5

I have a table tmp_drop_ids with one column, id, and 3.3 million entries. I want to iterate over the table, doing something with every 200 entries. I have this code:

LIMIT = 200
for offset in xrange(0, drop_count+LIMIT, LIMIT):
    print "Making tmp table with ids %s to %s/%s" % (offset, offset+LIMIT, drop_count)
    query = """DROP TABLE IF EXISTS tmp_cur_drop_ids; CREATE TABLE tmp_cur_drop_ids AS
    SELECT id FROM tmp_drop_ids ORDER BY id OFFSET %s LIMIT %s;""" % (offset, LIMIT)
    cursor.execute(query)

This runs fine, at first, (~0.15s to generate the tmp table), but it will slow down occasionally, e.g. around 300k tickets it started taking 11-12 seconds to generate this tmp table, and again around 400k. It basically seems unreliable.

I will use those ids in other queries so I figured the best place to have them was in a tmp table. Is there any better way to iterate through results like this?

  • Do you have tmp_drop_ids indexed? CREATE UNIQUE INDEX tmp_drop_ids_id_uidx ON tmp_drop_ids (id); – filiprem Nov 2 '11 at 5:16
  • @filiprem: i do yes – Claudiu Nov 2 '11 at 14:33
10

Use a cursor instead. Using a OFFSET and LIMIT is pretty expensive - because pg has to execute query, process and skip a OFFSET rows. OFFSET is like "skip rows", that is expensive.

cursor documentation

Cursor allows a iteration over one query.

BEGIN
DECLARE C CURSOR FOR SELECT * FROM big_table;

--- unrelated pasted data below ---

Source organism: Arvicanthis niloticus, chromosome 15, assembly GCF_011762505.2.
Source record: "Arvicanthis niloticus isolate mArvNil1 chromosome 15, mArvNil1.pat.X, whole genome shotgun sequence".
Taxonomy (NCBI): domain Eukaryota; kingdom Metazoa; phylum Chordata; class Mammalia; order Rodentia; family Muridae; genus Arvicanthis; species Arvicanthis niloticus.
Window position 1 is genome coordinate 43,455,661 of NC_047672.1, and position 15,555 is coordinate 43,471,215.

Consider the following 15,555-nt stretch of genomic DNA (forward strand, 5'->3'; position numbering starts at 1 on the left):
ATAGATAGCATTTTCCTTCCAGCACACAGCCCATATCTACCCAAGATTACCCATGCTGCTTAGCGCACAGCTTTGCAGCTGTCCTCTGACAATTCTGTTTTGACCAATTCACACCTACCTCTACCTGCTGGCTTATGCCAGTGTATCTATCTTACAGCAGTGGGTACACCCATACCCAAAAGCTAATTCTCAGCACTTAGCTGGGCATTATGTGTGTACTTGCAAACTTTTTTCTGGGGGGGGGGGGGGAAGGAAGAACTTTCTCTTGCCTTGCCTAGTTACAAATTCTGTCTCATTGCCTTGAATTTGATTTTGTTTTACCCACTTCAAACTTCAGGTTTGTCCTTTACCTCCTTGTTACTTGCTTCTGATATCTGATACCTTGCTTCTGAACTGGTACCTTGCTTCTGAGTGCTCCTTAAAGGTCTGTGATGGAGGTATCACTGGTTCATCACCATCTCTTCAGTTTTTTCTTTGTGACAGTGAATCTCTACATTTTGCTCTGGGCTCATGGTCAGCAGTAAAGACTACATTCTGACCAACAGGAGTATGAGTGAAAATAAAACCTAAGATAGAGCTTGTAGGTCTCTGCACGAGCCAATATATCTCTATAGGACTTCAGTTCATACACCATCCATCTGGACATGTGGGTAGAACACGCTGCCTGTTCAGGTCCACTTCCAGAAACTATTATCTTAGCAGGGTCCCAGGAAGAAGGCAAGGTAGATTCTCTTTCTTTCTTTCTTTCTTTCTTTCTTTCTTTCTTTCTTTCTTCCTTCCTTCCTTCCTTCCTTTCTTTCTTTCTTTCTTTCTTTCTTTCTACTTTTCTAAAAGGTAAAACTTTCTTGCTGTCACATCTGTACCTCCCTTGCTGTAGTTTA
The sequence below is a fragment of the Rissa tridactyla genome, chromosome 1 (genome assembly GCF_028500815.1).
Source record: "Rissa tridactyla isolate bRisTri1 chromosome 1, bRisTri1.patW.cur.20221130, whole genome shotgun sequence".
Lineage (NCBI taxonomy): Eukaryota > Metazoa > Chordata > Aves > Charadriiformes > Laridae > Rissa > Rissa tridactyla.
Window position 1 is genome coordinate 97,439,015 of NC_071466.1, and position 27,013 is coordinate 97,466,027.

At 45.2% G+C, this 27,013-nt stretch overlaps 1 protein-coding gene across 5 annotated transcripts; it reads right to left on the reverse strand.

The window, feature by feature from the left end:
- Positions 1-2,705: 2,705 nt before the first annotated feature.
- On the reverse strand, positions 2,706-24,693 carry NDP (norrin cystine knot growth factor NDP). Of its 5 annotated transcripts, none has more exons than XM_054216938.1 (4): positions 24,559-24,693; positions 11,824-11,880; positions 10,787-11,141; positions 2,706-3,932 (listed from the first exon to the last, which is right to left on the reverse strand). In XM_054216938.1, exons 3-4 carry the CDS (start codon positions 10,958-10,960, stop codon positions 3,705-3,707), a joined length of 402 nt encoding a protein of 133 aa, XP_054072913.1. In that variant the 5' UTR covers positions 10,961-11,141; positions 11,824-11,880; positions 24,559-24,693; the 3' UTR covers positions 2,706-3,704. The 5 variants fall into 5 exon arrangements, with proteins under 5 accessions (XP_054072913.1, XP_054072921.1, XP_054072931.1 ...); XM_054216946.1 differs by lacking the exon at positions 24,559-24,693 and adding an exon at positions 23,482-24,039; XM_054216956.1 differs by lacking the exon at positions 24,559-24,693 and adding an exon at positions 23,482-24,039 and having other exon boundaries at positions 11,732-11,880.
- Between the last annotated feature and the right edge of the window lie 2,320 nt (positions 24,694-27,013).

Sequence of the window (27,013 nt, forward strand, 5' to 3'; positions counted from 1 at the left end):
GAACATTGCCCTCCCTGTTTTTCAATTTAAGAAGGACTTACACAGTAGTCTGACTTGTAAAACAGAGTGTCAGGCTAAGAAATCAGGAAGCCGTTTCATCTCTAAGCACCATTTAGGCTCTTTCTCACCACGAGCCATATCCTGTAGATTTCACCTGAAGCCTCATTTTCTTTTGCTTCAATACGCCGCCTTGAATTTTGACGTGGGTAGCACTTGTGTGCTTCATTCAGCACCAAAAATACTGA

FETCH 300 FROM C; -- get 300 rows
FETCH 300 FROM C; -- get 300 rows
...
COMMIT;

Probably you can use a server side cursor without explicit using of DECLARE statement, just with support in psycopg (search section about server side cursors).

  • i ended up doing this from python (using cursor object's fetchmany). – Claudiu Apr 20 '12 at 14:48
2

If your id's are indexed you can use "limit" with ">", for example in python-like pseudocode:

limit=200
max_processed_id=-1
query ("create table tmp_cur_drop_ids(id int)")
while true:
  query("truncate tmp_cur_drop_ids")
  query("insert into tmp_cur_drop_ids(id)" \
        + " select id from tmp_drop_ids" \
        + " where id>%d order by id limit %d" % (max_processed_id, limit))
  max_processed_id = query("select max(id) from tmp_cur_drop_ids")
  if max_processed_id == None:
    break
  process_tmp_cur_drop_ids();
query("drop table tmp_cur_drop_ids")

This way Postgres can use index for your query.

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